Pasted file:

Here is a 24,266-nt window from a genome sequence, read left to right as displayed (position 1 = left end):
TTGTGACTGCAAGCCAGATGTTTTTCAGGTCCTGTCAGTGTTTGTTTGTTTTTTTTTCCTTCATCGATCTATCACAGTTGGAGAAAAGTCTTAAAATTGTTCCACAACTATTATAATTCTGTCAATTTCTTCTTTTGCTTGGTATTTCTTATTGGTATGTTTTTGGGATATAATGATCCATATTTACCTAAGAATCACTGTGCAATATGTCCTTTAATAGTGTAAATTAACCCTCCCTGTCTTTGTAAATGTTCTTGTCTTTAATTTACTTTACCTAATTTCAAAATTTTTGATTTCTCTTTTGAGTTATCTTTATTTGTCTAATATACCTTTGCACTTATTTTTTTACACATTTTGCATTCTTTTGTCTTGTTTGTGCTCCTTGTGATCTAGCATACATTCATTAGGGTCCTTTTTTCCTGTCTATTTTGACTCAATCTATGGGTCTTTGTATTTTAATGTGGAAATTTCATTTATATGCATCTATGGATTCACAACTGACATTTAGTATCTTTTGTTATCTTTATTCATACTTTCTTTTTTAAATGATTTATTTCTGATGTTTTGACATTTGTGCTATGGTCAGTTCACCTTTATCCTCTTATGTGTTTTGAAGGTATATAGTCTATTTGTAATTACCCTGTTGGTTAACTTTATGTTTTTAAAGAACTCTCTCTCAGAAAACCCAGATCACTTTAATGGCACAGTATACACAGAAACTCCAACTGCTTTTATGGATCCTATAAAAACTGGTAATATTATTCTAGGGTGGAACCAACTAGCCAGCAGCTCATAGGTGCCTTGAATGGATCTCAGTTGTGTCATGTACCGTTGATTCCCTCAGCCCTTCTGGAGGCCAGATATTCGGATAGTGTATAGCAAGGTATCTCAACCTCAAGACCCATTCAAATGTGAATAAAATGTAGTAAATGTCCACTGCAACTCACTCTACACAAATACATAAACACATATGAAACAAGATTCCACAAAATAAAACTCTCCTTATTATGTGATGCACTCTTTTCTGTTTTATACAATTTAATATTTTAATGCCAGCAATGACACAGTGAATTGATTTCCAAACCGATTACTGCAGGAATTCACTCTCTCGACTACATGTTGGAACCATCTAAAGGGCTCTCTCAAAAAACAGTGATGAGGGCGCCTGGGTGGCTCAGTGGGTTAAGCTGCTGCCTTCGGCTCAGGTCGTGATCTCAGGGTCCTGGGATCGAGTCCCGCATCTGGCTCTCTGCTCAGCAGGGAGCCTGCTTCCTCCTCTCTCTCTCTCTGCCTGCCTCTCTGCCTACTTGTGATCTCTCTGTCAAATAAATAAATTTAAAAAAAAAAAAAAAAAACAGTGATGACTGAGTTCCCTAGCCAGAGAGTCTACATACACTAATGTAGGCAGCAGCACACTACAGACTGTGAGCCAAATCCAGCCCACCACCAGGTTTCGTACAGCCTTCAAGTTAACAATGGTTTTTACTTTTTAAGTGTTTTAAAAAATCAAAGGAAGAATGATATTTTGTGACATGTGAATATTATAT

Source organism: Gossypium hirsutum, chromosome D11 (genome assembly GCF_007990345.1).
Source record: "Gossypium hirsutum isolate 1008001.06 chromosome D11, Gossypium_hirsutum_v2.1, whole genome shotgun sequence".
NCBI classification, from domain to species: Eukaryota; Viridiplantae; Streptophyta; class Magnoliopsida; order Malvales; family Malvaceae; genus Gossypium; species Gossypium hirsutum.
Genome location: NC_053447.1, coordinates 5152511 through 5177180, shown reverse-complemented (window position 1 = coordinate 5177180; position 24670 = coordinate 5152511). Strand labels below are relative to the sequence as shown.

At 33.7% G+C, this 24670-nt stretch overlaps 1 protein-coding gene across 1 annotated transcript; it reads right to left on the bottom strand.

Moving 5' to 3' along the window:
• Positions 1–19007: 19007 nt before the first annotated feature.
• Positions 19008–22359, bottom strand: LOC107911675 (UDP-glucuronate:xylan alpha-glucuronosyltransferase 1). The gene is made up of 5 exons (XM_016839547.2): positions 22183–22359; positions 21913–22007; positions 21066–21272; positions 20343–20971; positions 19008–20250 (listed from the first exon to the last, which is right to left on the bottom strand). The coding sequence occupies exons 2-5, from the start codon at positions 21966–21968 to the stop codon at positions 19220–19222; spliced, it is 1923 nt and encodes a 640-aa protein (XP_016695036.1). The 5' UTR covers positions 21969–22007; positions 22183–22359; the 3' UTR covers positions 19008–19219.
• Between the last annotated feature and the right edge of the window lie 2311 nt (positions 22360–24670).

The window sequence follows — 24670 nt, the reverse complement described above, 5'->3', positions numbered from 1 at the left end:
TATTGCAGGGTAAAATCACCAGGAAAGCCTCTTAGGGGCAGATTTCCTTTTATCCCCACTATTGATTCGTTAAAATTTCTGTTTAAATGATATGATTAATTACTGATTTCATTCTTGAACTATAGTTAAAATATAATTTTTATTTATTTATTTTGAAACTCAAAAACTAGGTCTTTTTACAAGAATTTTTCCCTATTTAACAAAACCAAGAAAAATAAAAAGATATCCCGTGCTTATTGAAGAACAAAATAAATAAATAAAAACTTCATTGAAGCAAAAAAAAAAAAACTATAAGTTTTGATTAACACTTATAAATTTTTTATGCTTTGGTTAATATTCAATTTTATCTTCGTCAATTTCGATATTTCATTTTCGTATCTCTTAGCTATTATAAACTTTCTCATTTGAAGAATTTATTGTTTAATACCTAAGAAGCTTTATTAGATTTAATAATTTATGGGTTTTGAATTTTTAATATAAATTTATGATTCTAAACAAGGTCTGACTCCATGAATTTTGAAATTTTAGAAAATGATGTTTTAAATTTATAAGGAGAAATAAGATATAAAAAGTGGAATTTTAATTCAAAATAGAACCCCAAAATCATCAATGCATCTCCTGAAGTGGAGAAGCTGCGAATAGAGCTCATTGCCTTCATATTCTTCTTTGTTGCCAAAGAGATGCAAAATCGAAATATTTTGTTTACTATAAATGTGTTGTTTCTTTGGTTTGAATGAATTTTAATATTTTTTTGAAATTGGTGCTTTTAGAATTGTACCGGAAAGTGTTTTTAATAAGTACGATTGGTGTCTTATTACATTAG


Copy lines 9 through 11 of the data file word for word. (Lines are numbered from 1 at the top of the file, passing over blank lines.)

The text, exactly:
• Positions 1–19007: 19007 nt before the first annotated feature.
• Positions 19008–22359, bottom strand: LOC107911675 (UDP-glucuronate:xylan alpha-glucuronosyltransferase 1). The gene is made up of 5 exons (XM_016839547.2): positions 22183–22359; positions 21913–22007; positions 21066–21272; positions 20343–20971; positions 19008–20250 (listed from the first exon to the last, which is right to left on the bottom strand). The coding sequence occupies exons 2-5, from the start codon at positions 21966–21968 to the stop codon at positions 19220–19222; spliced, it is 1923 nt and encodes a 640-aa protein (XP_016695036.1). The 5' UTR covers positions 21969–22007; positions 22183–22359; the 3' UTR covers positions 19008–19219.
• Between the last annotated feature and the right edge of the window lie 2311 nt (positions 22360–24670).